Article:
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NUHS Florida alum starts “Drivers Health Clinic” specialized to the trucking industry and occupational safety

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When Bethany Dixon, DC, RD, LDN, CME, graduated from the NUHS Florida-site in 2014, she was able to take advantage of a new federal law that eventually helped her launch a whole new business venture.

The new law required U.S. Department of Transportation (DOT)-mandated physicals to be performed only by physicians who completed examinations certified and registered by the Federal Motor Carrier Safety Administration.

"I was excited that chiropractors were approved to gain this certification," she said.

Because her father was a commercial truck driver and crane operator, she grew up with people in the industry and had a number of contacts. All she needed to do was complete the course and examination requirement.

"During this time, I called my contacts in the industry and offered onsite DOT exams and that is how Drivers Health Clinic began," she said.

The clinic has been steadily growing ever since. After opening two Florida clinics in Wildwood and Reddick in the last four years, Dr. Dixon is set to open her third Florida clinic in south Jacksonville in May. She's also in talks with doctors to open more Drivers Health Clinics locations throughout the country.

Right from the start, Dr. Dixon was able to recognize just how valuable chiropractic care is for truck drivers. The most common ailments she treats include low back pain, neck pain and shoulder pain. Although drivers sit all day, they can have repetitive motion injuries, as well.

"The nature of their job puts their body under constant physical stress and we are the perfect pairing for them," Dr. Dixon said.

Since truck drivers are generally unable to take pain killers for back pain, chiropractic medicine is an effective more natural alternative. In addition to performing physicals and adjustments, Dr. Dixon also counsels her patients on diet and nutrition. Before becoming a DC, she spent several years as a registered dietitian for the U.S. Department of Veterans Affairs. However, Dr. Dixon was eager to do something different that was more niche. Like veterans, Dr. Dixon said truck drivers are a unique patient population who also sacrifice time with their families to provide the country with everything they need.  Because the trucking industry is so large, she's never been worried about having too small a patient base.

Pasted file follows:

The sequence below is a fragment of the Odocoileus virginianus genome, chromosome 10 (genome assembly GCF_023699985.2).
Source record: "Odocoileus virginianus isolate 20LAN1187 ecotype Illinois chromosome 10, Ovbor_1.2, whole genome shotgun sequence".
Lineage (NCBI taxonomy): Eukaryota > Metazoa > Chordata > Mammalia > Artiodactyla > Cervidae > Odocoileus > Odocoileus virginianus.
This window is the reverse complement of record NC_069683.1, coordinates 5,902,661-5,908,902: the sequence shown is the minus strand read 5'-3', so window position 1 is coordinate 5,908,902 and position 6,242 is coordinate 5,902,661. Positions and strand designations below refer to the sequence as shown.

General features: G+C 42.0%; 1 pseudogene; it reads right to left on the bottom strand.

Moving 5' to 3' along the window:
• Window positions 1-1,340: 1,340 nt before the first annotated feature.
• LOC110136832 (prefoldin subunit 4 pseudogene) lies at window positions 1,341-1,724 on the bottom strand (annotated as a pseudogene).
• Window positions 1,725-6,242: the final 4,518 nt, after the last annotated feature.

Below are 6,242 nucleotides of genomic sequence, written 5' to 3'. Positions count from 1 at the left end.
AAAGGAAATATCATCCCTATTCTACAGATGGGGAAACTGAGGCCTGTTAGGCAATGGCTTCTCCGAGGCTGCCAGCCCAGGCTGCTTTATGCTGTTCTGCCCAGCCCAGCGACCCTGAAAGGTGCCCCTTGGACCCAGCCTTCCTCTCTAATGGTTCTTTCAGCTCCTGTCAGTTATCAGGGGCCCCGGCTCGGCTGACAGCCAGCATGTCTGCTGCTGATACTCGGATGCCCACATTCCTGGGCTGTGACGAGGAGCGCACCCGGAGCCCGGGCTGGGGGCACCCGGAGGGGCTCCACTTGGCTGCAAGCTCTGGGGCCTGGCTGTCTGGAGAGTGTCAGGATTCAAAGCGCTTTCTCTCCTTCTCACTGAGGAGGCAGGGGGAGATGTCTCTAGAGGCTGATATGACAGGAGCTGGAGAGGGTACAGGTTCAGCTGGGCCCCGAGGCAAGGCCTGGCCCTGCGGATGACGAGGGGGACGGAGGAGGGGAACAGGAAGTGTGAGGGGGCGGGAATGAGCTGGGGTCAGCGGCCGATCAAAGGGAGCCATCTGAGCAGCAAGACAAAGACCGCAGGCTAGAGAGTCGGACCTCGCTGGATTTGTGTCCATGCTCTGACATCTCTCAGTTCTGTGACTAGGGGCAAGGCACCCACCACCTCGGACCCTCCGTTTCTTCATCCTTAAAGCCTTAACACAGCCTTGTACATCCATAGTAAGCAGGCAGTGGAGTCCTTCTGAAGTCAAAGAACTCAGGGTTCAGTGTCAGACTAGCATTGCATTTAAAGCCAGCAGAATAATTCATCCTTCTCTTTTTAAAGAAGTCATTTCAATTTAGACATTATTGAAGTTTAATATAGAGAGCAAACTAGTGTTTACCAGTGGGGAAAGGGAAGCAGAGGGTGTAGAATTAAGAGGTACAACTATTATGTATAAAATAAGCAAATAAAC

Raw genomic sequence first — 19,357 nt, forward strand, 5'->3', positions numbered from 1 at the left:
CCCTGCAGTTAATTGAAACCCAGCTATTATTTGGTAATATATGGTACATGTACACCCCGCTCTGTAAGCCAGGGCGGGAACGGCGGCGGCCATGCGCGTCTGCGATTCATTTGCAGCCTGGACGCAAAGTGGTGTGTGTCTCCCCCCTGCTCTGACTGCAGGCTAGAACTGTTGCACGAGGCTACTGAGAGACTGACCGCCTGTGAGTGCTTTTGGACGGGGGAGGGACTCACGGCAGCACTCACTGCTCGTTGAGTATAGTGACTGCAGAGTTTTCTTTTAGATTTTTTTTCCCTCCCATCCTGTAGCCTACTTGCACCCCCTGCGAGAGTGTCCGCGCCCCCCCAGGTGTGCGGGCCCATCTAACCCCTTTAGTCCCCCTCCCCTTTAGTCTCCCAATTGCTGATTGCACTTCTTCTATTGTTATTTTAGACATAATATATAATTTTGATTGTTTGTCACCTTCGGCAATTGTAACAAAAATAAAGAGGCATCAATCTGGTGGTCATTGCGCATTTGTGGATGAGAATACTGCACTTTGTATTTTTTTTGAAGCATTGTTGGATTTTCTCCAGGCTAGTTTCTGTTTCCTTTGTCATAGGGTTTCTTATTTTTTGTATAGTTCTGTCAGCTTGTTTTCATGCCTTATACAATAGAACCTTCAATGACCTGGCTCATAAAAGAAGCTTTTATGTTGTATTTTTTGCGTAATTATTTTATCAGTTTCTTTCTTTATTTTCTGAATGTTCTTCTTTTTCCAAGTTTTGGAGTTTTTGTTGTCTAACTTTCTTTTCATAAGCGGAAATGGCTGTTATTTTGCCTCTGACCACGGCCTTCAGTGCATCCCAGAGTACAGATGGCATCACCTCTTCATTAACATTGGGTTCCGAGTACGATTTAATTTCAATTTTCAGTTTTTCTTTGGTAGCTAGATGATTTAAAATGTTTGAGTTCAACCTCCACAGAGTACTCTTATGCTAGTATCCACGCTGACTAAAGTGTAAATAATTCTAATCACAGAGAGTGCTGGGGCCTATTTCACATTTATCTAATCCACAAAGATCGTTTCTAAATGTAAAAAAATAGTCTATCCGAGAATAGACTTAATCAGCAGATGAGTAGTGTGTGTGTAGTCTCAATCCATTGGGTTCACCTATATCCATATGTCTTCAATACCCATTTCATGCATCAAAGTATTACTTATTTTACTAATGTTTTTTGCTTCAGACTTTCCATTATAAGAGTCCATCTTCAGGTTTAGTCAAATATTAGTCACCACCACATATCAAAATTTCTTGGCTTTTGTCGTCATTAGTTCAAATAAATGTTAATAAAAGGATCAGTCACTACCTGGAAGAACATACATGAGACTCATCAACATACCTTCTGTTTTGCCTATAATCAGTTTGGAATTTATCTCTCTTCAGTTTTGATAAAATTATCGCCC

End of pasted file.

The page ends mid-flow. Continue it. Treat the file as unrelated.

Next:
"Chiropractic is very popular with the drivers," she said. "Having somewhere to go for them to be taken care of is very much appreciated by this population.  They often feel forgotten and they become very loyal to you as a provider once they know you care."

Dr. Dixon credits National University for giving her the tools she needed to compete with other doctors in the industry. "National University gave me the confidence and the edge that allowed me to branch out into this field," she said.

As she continues to grow the Drivers Health Clinic, she encourages students interested in this kind of specialized work to reach out to her via the website for possible opportunities.

"Occupation health is also preventative health care," she said. "Helping people change and prevent injury and disease is the goal."

Those interested in becoming a DOT-certified medical examiner can complete the online course and exam available through National University's Postgraduate Department. For more information, visit the NUHS website.

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